Dr. Karin Remington on Computational Biology


Uploaded by NIGMS on 02.06.2011

Transcript:
Karin Remington, Ph.D. Expert on computational biology

I’m Karin Remington I direct the Center for Bioinformatics and
Computational Biology at NIGMS. And we have research portfolios in a couple
of broad areas that we really parse things out very broadly. One of them is
in bioinformatics where we look at all of the
large scale data that’s coming out of our new technologies in biomedical
research. Whether it’s sequencing microarray expression analysis.
Other technologies like that. And we find ways to store them efficiently
present them to the researcher efficiently, providing visualization
tools. All of that kind of work falls under that umbrella. We have a modeling
program as well, where we’re looking at bringing the rigor of mathematics, the
techniques that come to bear there, the thinking of things in a computational
way into studying all sorts of aspects of cell biology, organismal biology
evolutionary biology. There’s all sorts of different aspects that you can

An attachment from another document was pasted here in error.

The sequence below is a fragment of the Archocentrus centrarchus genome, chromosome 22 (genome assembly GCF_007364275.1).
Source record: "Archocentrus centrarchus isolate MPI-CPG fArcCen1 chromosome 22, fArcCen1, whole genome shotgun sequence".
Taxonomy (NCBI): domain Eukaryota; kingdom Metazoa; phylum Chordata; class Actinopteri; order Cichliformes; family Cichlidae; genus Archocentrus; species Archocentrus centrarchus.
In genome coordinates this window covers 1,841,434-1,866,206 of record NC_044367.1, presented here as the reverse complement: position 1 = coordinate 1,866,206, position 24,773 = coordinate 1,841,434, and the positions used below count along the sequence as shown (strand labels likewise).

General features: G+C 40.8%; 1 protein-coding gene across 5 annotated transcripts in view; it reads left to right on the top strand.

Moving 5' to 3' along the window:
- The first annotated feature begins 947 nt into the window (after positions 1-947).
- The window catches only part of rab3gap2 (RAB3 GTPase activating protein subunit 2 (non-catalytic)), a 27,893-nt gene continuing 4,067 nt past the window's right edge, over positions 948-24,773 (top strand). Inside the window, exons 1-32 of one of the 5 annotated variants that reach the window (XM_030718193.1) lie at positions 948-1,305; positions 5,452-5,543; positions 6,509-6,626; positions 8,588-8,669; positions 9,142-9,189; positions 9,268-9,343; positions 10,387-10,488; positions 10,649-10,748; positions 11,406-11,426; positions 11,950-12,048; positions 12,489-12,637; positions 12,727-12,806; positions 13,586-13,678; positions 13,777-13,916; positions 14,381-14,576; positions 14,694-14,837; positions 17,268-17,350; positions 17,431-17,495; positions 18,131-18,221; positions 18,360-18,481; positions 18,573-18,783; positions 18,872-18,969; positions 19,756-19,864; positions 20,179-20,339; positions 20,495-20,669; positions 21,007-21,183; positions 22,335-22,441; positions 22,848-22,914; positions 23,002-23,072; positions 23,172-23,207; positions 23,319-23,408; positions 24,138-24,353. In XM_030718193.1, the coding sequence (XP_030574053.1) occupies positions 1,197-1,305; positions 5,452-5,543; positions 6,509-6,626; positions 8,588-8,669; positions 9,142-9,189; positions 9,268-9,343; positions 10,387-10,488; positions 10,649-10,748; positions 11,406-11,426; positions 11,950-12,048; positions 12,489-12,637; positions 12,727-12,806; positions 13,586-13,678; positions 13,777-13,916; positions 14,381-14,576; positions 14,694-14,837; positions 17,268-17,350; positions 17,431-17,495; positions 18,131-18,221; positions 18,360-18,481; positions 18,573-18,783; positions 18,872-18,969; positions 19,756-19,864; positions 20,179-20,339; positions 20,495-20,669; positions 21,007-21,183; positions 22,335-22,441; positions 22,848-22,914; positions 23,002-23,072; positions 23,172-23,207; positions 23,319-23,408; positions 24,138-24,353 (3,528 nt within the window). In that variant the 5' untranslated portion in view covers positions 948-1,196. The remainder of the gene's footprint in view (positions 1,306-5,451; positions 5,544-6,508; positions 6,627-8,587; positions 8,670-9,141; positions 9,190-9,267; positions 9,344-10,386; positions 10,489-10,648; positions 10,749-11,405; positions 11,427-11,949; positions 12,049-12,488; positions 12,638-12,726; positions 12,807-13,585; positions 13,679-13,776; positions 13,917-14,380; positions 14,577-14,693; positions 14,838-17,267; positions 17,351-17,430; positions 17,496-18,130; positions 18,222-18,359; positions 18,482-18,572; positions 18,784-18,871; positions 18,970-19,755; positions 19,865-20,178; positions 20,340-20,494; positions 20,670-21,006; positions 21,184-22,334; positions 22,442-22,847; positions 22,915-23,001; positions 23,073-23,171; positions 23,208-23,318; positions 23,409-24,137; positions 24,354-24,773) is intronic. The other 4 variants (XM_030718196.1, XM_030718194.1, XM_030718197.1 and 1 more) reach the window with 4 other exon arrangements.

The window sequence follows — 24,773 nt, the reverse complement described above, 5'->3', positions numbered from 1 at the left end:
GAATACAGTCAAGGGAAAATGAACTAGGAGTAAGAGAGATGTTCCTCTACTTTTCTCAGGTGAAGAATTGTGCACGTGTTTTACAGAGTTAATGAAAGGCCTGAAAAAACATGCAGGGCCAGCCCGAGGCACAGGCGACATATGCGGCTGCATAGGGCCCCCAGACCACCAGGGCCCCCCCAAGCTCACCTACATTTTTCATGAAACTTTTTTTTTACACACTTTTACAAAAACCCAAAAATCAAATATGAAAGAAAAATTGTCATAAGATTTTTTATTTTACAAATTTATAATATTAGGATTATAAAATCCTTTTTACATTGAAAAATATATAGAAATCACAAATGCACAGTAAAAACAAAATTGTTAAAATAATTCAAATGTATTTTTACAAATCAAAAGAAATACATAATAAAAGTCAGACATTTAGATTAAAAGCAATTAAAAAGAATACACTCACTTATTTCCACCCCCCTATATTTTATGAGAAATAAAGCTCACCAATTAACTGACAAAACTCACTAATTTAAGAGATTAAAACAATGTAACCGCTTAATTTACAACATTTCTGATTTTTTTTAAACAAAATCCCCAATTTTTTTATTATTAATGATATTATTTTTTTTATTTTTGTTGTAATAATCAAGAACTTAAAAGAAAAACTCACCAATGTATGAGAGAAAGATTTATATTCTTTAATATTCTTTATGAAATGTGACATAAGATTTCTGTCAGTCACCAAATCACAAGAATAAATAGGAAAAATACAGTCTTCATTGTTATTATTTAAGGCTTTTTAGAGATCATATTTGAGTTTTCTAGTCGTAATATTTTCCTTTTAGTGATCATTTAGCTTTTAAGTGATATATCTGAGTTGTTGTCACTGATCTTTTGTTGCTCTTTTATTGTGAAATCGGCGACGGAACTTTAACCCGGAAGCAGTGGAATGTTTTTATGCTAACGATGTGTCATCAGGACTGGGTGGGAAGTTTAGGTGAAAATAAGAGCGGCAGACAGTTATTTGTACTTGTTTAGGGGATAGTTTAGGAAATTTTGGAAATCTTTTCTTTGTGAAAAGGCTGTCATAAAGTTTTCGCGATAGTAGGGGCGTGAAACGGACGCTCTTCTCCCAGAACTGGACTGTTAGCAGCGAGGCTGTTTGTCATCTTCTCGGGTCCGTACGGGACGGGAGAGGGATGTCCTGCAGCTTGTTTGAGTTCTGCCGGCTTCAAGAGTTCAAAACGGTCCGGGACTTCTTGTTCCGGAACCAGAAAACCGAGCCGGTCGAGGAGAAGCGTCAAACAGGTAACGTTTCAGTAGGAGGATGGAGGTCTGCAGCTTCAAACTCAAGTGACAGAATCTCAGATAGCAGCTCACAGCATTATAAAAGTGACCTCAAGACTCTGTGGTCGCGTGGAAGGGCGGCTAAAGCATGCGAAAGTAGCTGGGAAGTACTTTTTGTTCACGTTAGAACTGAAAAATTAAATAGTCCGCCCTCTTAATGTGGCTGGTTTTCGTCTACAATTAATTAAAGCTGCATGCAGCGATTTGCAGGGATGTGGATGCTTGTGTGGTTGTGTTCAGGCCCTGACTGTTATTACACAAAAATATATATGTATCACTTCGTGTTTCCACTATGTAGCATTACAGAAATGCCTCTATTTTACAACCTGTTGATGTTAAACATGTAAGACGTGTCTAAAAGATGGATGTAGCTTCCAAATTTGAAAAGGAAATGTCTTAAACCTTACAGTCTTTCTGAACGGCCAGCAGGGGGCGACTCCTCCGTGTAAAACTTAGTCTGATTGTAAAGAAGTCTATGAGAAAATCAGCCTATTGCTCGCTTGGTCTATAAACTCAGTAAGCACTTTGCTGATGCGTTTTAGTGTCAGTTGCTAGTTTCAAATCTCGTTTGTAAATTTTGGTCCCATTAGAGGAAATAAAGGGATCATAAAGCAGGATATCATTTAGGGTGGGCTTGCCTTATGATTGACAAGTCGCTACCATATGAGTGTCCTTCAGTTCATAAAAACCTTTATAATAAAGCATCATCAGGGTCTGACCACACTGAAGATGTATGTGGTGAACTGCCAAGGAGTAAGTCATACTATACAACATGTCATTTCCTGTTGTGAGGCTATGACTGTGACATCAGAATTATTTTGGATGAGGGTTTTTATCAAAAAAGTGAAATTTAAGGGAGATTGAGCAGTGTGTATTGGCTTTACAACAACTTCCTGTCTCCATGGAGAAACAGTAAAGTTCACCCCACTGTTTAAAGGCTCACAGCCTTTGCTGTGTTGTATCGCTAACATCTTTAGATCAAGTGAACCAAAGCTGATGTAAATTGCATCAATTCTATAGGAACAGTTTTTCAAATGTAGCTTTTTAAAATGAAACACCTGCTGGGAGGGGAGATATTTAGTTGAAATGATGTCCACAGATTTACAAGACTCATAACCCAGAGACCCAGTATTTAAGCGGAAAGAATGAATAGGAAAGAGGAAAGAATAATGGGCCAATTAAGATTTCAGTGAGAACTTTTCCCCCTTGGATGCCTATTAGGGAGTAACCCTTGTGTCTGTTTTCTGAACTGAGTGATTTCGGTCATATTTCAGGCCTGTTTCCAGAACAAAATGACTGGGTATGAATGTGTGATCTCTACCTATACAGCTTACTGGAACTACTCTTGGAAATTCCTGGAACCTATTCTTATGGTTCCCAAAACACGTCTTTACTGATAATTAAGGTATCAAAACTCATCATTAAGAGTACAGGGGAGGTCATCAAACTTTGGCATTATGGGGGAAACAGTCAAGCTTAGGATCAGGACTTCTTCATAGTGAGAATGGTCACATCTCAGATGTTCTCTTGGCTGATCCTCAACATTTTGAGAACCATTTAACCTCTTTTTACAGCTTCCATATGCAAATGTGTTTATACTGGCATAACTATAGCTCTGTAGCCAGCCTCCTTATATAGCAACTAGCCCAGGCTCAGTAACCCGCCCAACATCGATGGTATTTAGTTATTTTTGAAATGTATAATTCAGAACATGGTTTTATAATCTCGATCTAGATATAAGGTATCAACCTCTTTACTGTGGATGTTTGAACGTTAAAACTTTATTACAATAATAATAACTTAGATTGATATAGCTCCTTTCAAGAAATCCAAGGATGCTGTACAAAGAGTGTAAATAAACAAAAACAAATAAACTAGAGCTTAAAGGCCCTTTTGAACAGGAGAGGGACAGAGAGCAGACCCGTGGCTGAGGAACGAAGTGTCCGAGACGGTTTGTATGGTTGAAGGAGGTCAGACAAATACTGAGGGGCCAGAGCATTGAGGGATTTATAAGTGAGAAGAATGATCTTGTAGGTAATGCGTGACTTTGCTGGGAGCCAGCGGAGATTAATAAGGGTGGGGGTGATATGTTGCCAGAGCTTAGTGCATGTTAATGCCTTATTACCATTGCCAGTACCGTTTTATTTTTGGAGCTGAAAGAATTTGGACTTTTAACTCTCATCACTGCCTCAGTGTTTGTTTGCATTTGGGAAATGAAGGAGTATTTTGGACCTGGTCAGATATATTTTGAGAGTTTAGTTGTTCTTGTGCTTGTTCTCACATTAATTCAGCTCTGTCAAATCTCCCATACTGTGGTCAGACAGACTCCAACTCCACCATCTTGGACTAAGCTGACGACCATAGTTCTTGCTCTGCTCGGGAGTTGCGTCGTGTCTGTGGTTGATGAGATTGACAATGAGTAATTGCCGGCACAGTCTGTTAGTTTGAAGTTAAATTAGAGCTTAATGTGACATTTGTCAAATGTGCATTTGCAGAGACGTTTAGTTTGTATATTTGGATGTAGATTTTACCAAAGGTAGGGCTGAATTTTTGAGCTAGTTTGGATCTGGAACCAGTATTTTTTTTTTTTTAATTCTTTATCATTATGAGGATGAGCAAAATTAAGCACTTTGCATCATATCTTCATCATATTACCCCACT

bring modeling to bear at and bring that real mathematical rigor into the system. So
that’s another portfolio that we have in our center. We have a few special programs that
we really like to feature. One is systems biology where we fund center
programs. We have almost a dozen really strong centers in systems biology.
And systems biology is just looking at various aspects from the cellular level to the
organismal level. And thinking of things not in the traditional sort of scientific
mode of reductionism and looking at one particular aspect. But really looking at
how things work together and trying to get new insights by looking at
that big picture. We have another program that we run jointly with the
National Science Foundation in mathematical biology trying to bring those traditional
NSF researchers in mathematics into the biomedical realm. And that’s been really
rewarding for us and capitalizing on that pool of talent and bringing it into the NIH
community. And then also we have a program. A really exciting and growing program
training program both in biostatics and in bioinformatics and computational biology. These are
institutional training programs where a particular institution puts forward their best students
and their best student pool and is working toward really growing a new
cadre of scientists who are familiar with both computational and quantitative ideas
as well as with the biological underpinnings. And we’re really excited about what
that program can give to kind of our future research endeavor.
It’s really a great place to be here in the Center kind of at this interface between a lot of
different interacting pieces. And we’re really excited about the work we’re doing here.

National Institute of General Medical Sciences National Institutes of Health May 2010